I can hear a swirling outside the window almost like a siren call as I write. There are many stories about Tarifa. Stories of people going crazy, even suicides, because of the pervasive, never ending wind. Some of it’s true, much of it legend. For centuries, Tarifa has been inspiring larger than life tales and adventures.
Strategically located on the southernmost tip of Europe and just 11 km from Africa, Tarifa has today become the windsurfing and kitesurfing capital of Europe. Almost every day you can see hundreds of surfers in what looks almost like a choreographed stage show for your pleasure. With grace and great style, they jump and sail through the air while racing with the wind. It’s beautiful, yet intimidating sport.
But surfing isn’t what brought us here. We’ve come to meet up with dear friends from Berlin who once lived in Birmingham.
Meeting our friends on Valdevaqueros beach is what lead us to a different sort of Tarifa adventure. Matt and I were staying at a hostel in town about 10 km from the beach where our friends had set up camp. There is a cheap and easy bus from town to the beach, but easy is rarely us, so we chose to run the distance and get some exercise before lying on the beach all afternoon.
It started mildly enough with almost 2 km on a wooden boardwalk overlooking a beautiful white sand beach in town. For entertainment, we got to watch the fishermen in their daily ritual. Soon the boardwalk ended and we found ourselves running on a grass trail for a pleasant stretch going over a footbridge to emerge in a small field of sheep. We were pretty certain this was someone’s farm and not an actual trail, but we keep running. Soon the terrain changed and we were moving through what looked like baked mudcake. Finally we saw a trail (strong word) that, once we skirted a few goats, led back to the beach. We were unexpectedly greeted on the sand by a gaggle (ok, maybe “herd” is a better word, but it doesn’t capture how funny this group was) of sunning bulls (see image below.) I wonder if the howling wind has the same crazy effect on them as humans.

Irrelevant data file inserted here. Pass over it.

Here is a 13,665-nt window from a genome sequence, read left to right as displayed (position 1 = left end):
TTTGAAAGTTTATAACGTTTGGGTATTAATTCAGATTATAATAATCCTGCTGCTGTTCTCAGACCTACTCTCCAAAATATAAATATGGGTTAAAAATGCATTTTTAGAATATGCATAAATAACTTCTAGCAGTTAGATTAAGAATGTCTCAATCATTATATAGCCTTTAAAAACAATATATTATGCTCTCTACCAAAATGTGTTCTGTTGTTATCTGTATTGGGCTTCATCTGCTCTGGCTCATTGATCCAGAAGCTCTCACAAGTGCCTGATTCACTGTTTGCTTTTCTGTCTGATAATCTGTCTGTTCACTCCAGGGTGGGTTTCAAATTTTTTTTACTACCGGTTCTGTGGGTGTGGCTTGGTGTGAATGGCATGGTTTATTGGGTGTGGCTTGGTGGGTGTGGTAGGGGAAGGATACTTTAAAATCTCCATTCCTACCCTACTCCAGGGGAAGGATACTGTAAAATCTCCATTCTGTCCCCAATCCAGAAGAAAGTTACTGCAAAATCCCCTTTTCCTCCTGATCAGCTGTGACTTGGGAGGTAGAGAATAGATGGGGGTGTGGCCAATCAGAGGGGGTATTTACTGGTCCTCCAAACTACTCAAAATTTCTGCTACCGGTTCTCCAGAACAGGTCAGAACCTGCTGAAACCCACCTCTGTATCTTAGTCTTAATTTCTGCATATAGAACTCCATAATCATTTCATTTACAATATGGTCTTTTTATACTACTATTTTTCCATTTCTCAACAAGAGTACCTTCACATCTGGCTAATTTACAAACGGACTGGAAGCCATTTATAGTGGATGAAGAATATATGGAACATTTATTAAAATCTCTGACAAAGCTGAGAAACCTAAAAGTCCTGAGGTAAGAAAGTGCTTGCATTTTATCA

A short distance ahead, the beautiful stretch of beach became unpassable because of the tide, so we found ourselves scrambing over rocks to reach the top and realize we were still three bays away from our destination. More rock scrambling, beach running, sheep, a few more goats, some stretches of highway, and a couple of horses for good measure and we arrived at our destination. Lying in the sand, cold mojito in hand almost three hours after setting out, the beach scene was even sweeter than usual. We knew we had worked for it.
Had we not have taken the path least traveled, we might have been fooled into thinking Tarifa was only about the beach, the wind, and the surf. Now we know it’s also about fisherman, farmers, and crazy bulls.
SEE & DO
Kite and wind surfing – it’s THE thing to do in Tarifa and what leads surfers here year after year. The entire town caters to the surfing crowd and there are schools all over town to teach you how (and endless shops to get you geared up.)
Old Town & the Fort – the beautiful white buildings and maze-like structure of the old town make you wonder if your actually in Morocco. At night, the town comes to life with lively cafes, bars, and restaurants.
Morocco – it’s stunning how close Africa is when you are standing on the beach in Tarifa. You feel like you could reach out and touch the shore. It’s easy (30-45 min) and inexpensive (30 euro) to visit Tangier by ferry. Almost everyone we talked to discouraged people from going because of the hassle you get when you arrive at the port from pushy sellers wanting to show you their wares or take you on a tour. I really wanted to make the trip but we simply ran out of time (too busy scrambling over rocks.). We will make the visit one day and won’t be discouraged by warnings of aggressive hawkers. We’ve been to Morocco before and know you just have to relax and have fun with it. Don’t take any valuables, leave any negative attitude behind, be smart and aware, and embrace the banter. Dipping your toes into Morocco will be worth the effort.
Whale Watching – Summer is whale season and there are many cruises to chose from at the marina. Our friends took a cruise with their kids and got to see Orcas. Many people also got sick, the waters are choppy, so consider Dramamine or another remedy just to be safe.
Manodragora – this Morrocan-influenced restaurant is reason enough to visit Tarifa. We experienced dishes with the most intricate combinations of flavors. My favorite was a carpaccio of mushrooms topped with diced figs and shredded parmesean. Ridiciuosly good. http://mandragoratarifa.com
La Jara – great spot for a traditional Andalusian meal with a uniquely Tarifa twist. Everyone in our group loved the starters and primi but many people, myself included, were disappointed by overcooked tuna. (Tarifa is known for tuna.)
For convenience and price, we chose Hostal Tarifa. It’s really a hotel, not a hostel. It’s bright and new with nice staff and a great location but lacks the charm of many nearby places. http://www.hostaltarifa.com
For staying in the old town, I would recommend checking out Hostal Africa or Hotel El Escondite del Viento (we would have stayed here but they were closed for siesta during the time we would have checked in.)
If you have a car, there are a world of options including the beautiful Dos Mares. Also, check out airbnb for one of the most fun options I’ve seen – a yurt community! http://www.domareshotel.com
There are several buses per day connecting Tarifa with Andalusia’s larger neighbors: Malaga, Cadiz, and Seville.